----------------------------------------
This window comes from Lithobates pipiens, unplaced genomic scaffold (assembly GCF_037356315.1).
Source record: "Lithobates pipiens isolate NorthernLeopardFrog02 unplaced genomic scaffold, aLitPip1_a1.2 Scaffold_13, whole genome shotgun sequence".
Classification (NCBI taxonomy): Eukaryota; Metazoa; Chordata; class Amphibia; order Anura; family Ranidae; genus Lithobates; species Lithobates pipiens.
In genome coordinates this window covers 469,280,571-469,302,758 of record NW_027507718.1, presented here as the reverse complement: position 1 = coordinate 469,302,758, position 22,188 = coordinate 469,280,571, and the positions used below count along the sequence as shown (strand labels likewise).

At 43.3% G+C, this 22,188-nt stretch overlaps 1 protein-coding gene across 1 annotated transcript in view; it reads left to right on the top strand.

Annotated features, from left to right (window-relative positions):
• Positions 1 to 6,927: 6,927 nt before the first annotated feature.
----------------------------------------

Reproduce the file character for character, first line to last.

This window comes from Lithobates pipiens, unplaced genomic scaffold (assembly GCF_037356315.1).
Source record: "Lithobates pipiens isolate NorthernLeopardFrog02 unplaced genomic scaffold, aLitPip1_a1.2 Scaffold_13, whole genome shotgun sequence".
Classification (NCBI taxonomy): Eukaryota; Metazoa; Chordata; class Amphibia; order Anura; family Ranidae; genus Lithobates; species Lithobates pipiens.
In genome coordinates this window covers 469,280,571-469,302,758 of record NW_027507718.1, presented here as the reverse complement: position 1 = coordinate 469,302,758, position 22,188 = coordinate 469,280,571, and the positions used below count along the sequence as shown (strand labels likewise).

At 43.3% G+C, this 22,188-nt stretch overlaps 1 protein-coding gene across 1 annotated transcript in view; it reads left to right on the top strand.

Annotated features, from left to right (window-relative positions):
• Positions 1 to 6,927: 6,927 nt before the first annotated feature.